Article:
Josh Allen, C.J. Mosley, Jets, Bills, Odds, Robert Saleh, Jeff Ulbrich
Josh Allen, C.J. Mosley, New York Jets, Getty Images

The New York Jets’ defensive scheme gives them an upper hand against the Bills offense. But will the defensive line come through this time?

After playing poorly over the last few weeks, the New York Jets‘ defense has a chance to bounce back against the Buffalo Bills.

As weird as it sounds, it is true: The Bills’ offense – one of the most electrifying units in the league—is a good matchup for the Jets defense.

Yes, I’m fully aware that Josh Allen is one of the best signal-callers in the league. But the NFL, above anything, is a league of matchups.

Of course, the teams’ talent levels matter, but the NFL is not no man’s land. Everyone has talent. Usually, the schematic matchup (i.e. what each team is trying to do) plays a bigger role than individual talent itself.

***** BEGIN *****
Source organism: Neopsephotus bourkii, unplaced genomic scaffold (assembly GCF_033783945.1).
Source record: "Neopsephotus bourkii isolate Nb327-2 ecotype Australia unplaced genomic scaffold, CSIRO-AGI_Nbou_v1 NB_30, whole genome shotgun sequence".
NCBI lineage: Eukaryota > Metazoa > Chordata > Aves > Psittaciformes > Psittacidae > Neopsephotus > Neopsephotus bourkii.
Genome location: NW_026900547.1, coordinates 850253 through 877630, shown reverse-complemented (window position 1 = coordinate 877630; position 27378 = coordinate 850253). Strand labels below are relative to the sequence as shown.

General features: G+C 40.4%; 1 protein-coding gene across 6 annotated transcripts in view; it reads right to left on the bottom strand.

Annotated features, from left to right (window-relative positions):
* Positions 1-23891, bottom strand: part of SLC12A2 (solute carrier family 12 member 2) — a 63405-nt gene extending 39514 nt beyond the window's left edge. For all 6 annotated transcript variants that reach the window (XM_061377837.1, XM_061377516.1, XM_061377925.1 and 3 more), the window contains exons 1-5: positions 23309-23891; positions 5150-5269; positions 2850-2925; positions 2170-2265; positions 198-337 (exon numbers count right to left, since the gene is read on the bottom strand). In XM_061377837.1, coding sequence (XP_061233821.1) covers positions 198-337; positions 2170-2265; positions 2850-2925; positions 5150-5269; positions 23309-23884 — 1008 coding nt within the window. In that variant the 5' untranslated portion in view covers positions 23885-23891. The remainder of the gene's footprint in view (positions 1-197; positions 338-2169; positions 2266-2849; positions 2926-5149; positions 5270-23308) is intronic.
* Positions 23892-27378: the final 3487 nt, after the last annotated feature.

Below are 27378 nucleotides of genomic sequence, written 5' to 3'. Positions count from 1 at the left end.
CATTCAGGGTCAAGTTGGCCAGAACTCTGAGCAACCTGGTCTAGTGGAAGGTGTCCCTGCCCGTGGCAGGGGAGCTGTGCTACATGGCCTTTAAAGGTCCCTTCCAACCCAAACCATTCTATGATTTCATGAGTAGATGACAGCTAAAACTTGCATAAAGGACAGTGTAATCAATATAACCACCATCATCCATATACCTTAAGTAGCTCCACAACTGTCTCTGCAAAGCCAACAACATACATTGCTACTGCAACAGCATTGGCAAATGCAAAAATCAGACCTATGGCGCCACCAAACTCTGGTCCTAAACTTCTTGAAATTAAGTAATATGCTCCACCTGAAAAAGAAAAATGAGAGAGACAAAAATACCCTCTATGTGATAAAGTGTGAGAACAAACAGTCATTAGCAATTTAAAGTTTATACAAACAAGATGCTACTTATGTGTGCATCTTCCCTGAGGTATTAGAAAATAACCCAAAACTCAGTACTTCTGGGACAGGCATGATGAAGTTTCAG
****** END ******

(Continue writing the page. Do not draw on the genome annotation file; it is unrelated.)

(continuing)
That’s why the Jets’ defense struggles mightily against the Patriots—who run their offense through the ground game and with quick throws to their running backs and tight ends – and plays competent football against the explosive Bengals—who try to attack defenses through the air, on the perimeter, with their talented pass catchers.

The impact schematic matchups have on an NFL game was especially evident this past Sunday, when many underdogs won.

The Cowboys and the Bills, for example, were two of the biggest favorites in Week 9 and lost. Their stunning losses were a direct consequence of the schematic matchups surrounding each game.

Denver’s match-man principles were a nightmare for the pass-happy Cowboys, while the Jaguars’ zone-heavy defense and strong pass-rush bullied the Bills.

The blueprint to slow down the Bills is the same one teams have used against the Chiefs: Show two-high safeties, daring the offense to run the football and the aggressive quarterback to hit the layups underneath.